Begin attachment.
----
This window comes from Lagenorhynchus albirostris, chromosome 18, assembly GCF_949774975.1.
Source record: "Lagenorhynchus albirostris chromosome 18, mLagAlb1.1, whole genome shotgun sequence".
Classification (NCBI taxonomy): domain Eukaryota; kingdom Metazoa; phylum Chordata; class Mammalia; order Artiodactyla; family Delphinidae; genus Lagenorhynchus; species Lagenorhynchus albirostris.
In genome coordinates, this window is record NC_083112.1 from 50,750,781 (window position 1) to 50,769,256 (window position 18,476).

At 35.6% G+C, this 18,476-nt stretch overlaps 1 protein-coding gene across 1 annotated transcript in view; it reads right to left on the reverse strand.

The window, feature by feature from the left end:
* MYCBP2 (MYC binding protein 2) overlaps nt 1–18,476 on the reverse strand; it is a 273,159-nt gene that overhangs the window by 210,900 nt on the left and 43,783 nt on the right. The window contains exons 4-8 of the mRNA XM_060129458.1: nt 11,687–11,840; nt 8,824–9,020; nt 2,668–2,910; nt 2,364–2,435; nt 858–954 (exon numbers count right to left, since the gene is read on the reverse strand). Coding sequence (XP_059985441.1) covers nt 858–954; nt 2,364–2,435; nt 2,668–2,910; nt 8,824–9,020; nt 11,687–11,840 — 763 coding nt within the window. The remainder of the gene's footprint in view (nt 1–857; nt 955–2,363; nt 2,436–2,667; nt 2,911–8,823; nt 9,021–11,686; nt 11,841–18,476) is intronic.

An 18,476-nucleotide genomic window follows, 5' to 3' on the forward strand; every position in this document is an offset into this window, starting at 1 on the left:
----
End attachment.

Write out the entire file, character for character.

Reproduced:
This window comes from Lagenorhynchus albirostris, chromosome 18, assembly GCF_949774975.1.
Source record: "Lagenorhynchus albirostris chromosome 18, mLagAlb1.1, whole genome shotgun sequence".
Classification (NCBI taxonomy): domain Eukaryota; kingdom Metazoa; phylum Chordata; class Mammalia; order Artiodactyla; family Delphinidae; genus Lagenorhynchus; species Lagenorhynchus albirostris.
In genome coordinates, this window is record NC_083112.1 from 50,750,781 (window position 1) to 50,769,256 (window position 18,476).

At 35.6% G+C, this 18,476-nt stretch overlaps 1 protein-coding gene across 1 annotated transcript in view; it reads right to left on the reverse strand.

The window, feature by feature from the left end:
* MYCBP2 (MYC binding protein 2) overlaps nt 1–18,476 on the reverse strand; it is a 273,159-nt gene that overhangs the window by 210,900 nt on the left and 43,783 nt on the right. The window contains exons 4-8 of the mRNA XM_060129458.1: nt 11,687–11,840; nt 8,824–9,020; nt 2,668–2,910; nt 2,364–2,435; nt 858–954 (exon numbers count right to left, since the gene is read on the reverse strand). Coding sequence (XP_059985441.1) covers nt 858–954; nt 2,364–2,435; nt 2,668–2,910; nt 8,824–9,020; nt 11,687–11,840 — 763 coding nt within the window. The remainder of the gene's footprint in view (nt 1–857; nt 955–2,363; nt 2,436–2,667; nt 2,911–8,823; nt 9,021–11,686; nt 11,841–18,476) is intronic.

An 18,476-nucleotide genomic window follows, 5' to 3' on the forward strand; every position in this document is an offset into this window, starting at 1 on the left: